Ms. Al-Zaim is terribly mistaken when she writes, “There is no compulsion in Islam, meaning anyone who follows or doesn’t follow Islam should not be forced into anything.” Tell that to Salman Rushdie, who was forced into exile in 1988 after then-Supreme Leader Ayatollah Ruhollah Khomeini of Iran called for his execution, all for the holy crime of writing a novel critical of Islam. Tell it to the women of Afghanistan, who have been savagely abused by the Taliban under an extremist interpretation of Islam; tell it to the women of Iran and Saudi Arabia, subject to arrest and beating should they fail to comply with the Islamic dress code. Rather than drone on about the apparently endless human rights abuses in Islamic societies, I will allow the Koran to speak for itself: “And kill [the unbelievers] wherever you find them, and drive them out from whence they drove you out, and persecution is severer than slaughter, and do not fight with them at the Sacred Mosque until they fight with you in it, but if they do fight you, then slay them; such is the recompense of the unbelievers. But if they desist, then surely Allah is Forgiving, Merciful.” (2:191-92) Forgive me if I am not sated by this latter assurance.

Ms. Al-Zaim asks, “Why must religion always be seen as antagonistic of [sic] modern society?” Answers to this question are laughably abundant. We may look to the bloody riots in the Muslim world following the publication of cartoons deemed offensive to the prophet Muhammad, resulting in the burning of the Danish embassy in Syria and the deaths of at least two journalists. We may also look to the appalling ignorance of science propagated by US presidential candidate Mike Huckabee who, along with many other fundamentalist Christians, would see our children taught superstitious stone-age nonsense about the origins of the world. Religious groups often act to suppress and retard all that is precious to free societies, be it the freedom of critical expression, basic human rights, or the simple ability to differentiate between rational fact and private belief.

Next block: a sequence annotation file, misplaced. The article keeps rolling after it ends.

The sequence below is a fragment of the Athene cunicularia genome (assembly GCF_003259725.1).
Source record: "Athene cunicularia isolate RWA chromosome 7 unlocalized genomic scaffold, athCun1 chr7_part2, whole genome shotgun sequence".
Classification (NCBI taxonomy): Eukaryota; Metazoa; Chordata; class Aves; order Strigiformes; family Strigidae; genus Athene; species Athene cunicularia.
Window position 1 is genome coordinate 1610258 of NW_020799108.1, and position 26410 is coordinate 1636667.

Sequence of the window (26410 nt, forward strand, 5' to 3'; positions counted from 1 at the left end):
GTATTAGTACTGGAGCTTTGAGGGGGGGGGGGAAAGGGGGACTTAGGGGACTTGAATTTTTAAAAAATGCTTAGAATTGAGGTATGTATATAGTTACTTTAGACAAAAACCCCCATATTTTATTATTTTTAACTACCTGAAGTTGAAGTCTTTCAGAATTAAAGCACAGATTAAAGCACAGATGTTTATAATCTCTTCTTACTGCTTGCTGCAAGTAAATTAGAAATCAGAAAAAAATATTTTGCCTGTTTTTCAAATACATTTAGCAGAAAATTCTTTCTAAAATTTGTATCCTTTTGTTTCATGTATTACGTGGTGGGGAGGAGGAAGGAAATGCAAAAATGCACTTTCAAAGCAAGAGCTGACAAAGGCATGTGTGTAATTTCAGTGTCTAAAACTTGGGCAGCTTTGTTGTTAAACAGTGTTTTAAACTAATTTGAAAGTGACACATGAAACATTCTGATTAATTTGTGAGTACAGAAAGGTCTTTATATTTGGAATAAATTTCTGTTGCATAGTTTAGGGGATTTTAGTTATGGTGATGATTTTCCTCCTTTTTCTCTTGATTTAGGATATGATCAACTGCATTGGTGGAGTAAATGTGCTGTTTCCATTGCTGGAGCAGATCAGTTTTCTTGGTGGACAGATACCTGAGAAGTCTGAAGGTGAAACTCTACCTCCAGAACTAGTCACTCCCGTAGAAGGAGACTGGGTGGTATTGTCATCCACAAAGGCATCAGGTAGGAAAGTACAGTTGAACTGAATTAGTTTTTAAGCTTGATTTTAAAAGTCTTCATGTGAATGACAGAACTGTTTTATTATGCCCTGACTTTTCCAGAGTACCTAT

On a variation on the themes in Ms. Al-Zaim’s article, I am repeatedly told that I ought to ‘respect’ religious beliefs despite my own identification as a secular humanist. But as author Sam Harris points out in his book The End of Faith, all other ‘beliefs’ need to be justified by facts before they are worthy of respect; why is religion exempt? “…We cannot help but value evidence and demand that propositions about the world logically cohere…we will see that we are no more free to believe what we want about God than we are free to adopt unjustified beliefs about science or history, or free to mean whatever we want when using words like ‘poison’ or ‘north’ or ‘zero’. Anyone who would lay claim to such entitlements should not be surprised when the rest of us stop listening to him.”

I am under no obligation to respect a symbol I consider to be the acme of foolishness, any more than I am obligated to accept the bloodthirsty small-mindedness displayed by a number of its adherents, any more than I respect the complicity of those who promote the symbol but not its connotations and do not speak up. Ms. Al-Zaim has written many articles for the Mass Media promoting Islam and criticizing those who might make summary judgments regarding its message. Why, then, has she never written to condemn the abuses being perpetrated in her name- or would that “add fuel to the secularist fire?”

My value system requires only that I speak loudly in favor of what I consider to be just and right, and that I tolerate the dissenting voices of others around me. On that note, I join Ms. Al-Zaim in celebrating the end of a policy that attempted to humiliate and oppress a group of people for no greater crime than their disagreement with the state. Democracy cannot forcibly extract rationality or respect or even intelligence from its citizens, nor does it furnish them with the right not to be offended. In keeping with that philosophy, I must ardently reiterate both my right to reject Islam and other forms of organized religion, and my rationale for doing so.

(Rosie Healy is a UMB undergraudate who, obversely, refuses to take her hat off in church.)